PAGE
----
2 jun. 2011

Pretty Good Fields

One field I respect is linguistics. I'm sure some linguists think others are doing bullshit, but generally they respect one another and work toward a common understanding. They come up with interesting, replicable findings and their conclusions can be falsified. A linguist will not appeal to authority (Chomsky said so) but to evidence. A good linguist will admit to error and correct previous positions. My bullshit detector doesn't go off that much with linguists, though I am skeptical about "universal grammar."

Gee, it's not as fun to talk about a field I respect. This is going to be a dud.

I guess what I'm saying is that you can tell a good field by how it behaves itself. Does it split into ideologically opposed camps based on temperament and personality, like literary criticism, or theology, or does it steer a middle course? Are its claims falsifiable in any meaningful way? How does it know what it claims to know? Can someone outside the field understand its claims in layman's language without having to accept special pleading of the "Freud was a genius" type?

8 comentarios:

Spanish prof dijo...

I think linguistic is a very broad field. I would consider Second Language Acquisition a subfield within linguistic, and I think that is the most bullshit field of all (if empirical evidence doesn't correspond with theory, f**ck the empirical evidence).

Clarissa dijo...

I hear that there is a lot of "Saussure was a genius and Chomsky is evil" kind of pleading.

My father is a linguist, so I learned to say "Saussure" before I knew how to pronounce my parents' names. :-)

Andrew Shields dijo...

What I like about linguists is that when there's a discussion about usage, they turn to corpora and look at how people use language. They always look for *evidence*, as far as I can tell. They always collect *data*.

Good literary criticism is also always based on date; the problem is that the data is always unique (there's only one version of each novel), so it's not as easy to find patterns that prove anything as it is in linguistics. And that, in a sense, is where the confirmation bias is: the risk is much greater that you will find what you're looking for, not what the evidence reveals to you.

KT dijo...

Second Language Acquisition (a subclass of Linguistics) must be the most bullshit category I've ever encountered. I agree. You examine so many theories and counter theories by authorities and scholars only to return to the very basic fact that we can never know how language is acquired. I've never seen such a waste of time.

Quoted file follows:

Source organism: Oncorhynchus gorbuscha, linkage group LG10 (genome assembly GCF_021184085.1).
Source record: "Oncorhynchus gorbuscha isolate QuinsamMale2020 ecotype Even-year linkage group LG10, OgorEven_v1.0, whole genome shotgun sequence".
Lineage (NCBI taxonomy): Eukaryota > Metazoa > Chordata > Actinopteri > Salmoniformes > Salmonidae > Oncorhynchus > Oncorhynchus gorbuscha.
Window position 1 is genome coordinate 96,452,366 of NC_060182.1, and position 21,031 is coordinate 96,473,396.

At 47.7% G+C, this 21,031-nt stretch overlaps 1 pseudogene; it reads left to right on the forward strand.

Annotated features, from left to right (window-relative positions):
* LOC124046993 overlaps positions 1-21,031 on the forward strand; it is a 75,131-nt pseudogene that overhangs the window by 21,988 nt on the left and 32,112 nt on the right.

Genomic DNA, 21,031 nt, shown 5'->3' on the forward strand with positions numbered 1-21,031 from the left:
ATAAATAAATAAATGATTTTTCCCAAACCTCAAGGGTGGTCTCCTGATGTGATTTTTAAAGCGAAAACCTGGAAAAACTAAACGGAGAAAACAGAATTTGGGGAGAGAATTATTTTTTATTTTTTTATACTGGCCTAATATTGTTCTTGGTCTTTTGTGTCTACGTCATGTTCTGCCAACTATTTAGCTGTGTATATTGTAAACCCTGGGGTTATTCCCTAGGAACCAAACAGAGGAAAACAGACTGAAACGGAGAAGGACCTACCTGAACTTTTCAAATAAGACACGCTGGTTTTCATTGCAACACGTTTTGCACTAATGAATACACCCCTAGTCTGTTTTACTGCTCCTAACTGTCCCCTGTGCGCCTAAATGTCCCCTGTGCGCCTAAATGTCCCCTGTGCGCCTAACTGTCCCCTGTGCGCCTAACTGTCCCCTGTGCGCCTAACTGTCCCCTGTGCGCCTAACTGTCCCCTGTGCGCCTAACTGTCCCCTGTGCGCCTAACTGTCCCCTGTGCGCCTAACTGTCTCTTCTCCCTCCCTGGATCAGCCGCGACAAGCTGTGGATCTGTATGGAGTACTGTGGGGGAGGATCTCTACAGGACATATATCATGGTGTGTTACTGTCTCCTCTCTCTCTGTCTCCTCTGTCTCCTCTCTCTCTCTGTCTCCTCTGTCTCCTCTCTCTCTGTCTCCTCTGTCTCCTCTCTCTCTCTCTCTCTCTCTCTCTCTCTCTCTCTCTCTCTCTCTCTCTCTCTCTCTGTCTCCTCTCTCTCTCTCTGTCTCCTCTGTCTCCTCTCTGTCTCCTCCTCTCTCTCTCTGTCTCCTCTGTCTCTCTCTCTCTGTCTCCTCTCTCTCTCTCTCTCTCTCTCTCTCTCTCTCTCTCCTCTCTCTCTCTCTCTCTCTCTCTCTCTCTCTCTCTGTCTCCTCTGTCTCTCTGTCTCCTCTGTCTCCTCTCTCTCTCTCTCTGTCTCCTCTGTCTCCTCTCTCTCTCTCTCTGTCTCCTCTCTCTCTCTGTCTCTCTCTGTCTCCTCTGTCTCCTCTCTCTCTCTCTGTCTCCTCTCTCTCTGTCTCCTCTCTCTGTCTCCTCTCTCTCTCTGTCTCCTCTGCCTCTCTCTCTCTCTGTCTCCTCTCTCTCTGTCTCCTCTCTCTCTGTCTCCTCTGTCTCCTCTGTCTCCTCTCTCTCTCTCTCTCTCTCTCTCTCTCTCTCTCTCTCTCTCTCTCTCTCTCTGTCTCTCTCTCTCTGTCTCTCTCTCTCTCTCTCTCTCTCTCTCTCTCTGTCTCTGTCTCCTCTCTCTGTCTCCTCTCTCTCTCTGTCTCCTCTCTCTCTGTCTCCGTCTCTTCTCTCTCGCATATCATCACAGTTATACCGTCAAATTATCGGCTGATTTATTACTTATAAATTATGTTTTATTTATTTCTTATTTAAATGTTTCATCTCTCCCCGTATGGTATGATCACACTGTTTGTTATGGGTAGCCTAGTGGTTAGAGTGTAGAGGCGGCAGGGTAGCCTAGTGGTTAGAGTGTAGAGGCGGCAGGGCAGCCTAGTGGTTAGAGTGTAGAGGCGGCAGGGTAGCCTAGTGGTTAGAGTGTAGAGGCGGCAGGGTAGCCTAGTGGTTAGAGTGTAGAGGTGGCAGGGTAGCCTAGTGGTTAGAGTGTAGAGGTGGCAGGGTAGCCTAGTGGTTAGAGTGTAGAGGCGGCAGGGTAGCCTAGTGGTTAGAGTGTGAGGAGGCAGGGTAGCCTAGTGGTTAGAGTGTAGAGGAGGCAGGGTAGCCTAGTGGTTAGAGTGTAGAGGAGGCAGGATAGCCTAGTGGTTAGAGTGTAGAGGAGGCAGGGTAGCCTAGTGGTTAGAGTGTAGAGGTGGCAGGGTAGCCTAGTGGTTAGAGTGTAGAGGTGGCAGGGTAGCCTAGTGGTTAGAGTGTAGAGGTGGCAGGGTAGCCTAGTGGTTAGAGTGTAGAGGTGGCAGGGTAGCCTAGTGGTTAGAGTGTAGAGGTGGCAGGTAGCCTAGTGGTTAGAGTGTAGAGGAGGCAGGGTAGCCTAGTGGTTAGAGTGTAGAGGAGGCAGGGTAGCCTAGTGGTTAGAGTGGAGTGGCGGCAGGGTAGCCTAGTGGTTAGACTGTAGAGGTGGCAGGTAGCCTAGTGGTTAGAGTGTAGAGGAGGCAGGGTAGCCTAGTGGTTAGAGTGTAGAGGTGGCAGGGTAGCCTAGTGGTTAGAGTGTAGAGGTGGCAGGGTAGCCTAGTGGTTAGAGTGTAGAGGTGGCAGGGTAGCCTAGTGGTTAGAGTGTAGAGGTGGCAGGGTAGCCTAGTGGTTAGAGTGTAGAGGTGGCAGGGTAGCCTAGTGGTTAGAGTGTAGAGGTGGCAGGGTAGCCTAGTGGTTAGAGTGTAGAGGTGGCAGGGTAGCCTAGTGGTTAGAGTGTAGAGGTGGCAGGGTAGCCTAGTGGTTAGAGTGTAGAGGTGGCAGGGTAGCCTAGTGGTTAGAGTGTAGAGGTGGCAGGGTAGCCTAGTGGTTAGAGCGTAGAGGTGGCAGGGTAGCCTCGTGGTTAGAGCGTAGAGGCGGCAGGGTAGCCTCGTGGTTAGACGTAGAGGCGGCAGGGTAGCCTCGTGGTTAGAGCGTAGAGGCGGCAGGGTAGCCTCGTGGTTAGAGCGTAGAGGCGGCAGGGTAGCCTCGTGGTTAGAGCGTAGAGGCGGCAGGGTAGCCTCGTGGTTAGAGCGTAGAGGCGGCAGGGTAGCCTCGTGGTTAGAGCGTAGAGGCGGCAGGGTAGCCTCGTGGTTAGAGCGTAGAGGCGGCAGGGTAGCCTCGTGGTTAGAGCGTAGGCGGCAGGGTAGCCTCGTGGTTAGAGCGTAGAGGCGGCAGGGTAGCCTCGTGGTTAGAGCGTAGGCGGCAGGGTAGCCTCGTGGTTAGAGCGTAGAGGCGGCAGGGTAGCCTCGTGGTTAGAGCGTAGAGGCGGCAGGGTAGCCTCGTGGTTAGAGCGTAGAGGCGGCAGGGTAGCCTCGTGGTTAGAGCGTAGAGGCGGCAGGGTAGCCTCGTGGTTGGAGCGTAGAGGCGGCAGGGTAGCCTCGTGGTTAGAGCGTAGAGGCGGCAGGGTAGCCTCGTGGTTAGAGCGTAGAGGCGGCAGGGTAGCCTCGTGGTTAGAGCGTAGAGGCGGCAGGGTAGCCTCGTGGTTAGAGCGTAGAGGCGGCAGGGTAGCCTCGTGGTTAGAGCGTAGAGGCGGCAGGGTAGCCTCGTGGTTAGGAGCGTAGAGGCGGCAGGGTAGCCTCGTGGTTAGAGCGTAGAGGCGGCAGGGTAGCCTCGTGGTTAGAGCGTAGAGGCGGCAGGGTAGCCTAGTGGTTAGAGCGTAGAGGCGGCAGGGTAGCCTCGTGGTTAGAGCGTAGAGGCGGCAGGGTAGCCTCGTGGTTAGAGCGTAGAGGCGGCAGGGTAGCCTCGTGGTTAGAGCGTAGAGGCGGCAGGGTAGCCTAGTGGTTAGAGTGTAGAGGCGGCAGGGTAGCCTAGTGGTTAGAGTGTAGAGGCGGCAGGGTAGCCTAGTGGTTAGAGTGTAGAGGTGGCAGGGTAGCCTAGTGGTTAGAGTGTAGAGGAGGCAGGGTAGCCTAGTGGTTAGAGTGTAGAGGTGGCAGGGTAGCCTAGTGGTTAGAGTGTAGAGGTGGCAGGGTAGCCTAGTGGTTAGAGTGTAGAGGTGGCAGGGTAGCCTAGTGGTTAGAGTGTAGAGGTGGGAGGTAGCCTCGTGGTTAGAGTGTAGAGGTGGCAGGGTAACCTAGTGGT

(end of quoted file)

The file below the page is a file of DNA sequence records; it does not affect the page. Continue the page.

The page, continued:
Andrew Shields dijo...

My sister worked on Second Language Acquisition as a linguist and as an English teacher in Japan for over a decade. Her conclusion was simple: if adults want to learn new languages, they should first decide whether they want to learn enough to be able to do basic everyday things or whether they want to learn it well enough to do just about anything. In the first case, they should do Berlitz, or something like it. In the second, they should learn the grammar and then go to a country where the language is spoken for a long stay. (That's what she did when she moved to Japan.) You don't need grammar to speak in everyday formulas, but you do need grammar to get beyond them.

Jonathan dijo...

There is good SLA research, but a lot of more pragmatically oriented work that leaves a lot to be desired. It is hard to hire in this field, because the really good people are few and far between.

Shedding Khawatir dijo...

SLA is what I tell other academics I do, unless they are very traditional SLAers, in which case they do not consider what I do SLA but an abomination of it. I complain about bullshit aspects of SLA all the time. However, I do feel compelled to point out that SLA is basically the consideration of second/foreign language/multilingual situations using the tools and theories of other fields (theoretical linguistics, corpus studies, sociolinguistics, psycholinguistics, psychology, anthropology, neuroscience, etc.) with the goal of understanding the new situation and contributing to theory on the old. So as a field, it can be no more or less bullshitty than these fields, although of course you can have crappy research/applications of tools/theories in any field. In terms of being fractured though, I think SLA (and really linguistics in general) would definitely fall under your bullshit definition. There are major epistemology debates.

Elisa dijo...

Yay, LING! I would argue, though, that functional linguistics is very unbullshit, while the Chomskian generative grammar school of linguistics still prevalent in the US, as far as I know, is total bullshit. :)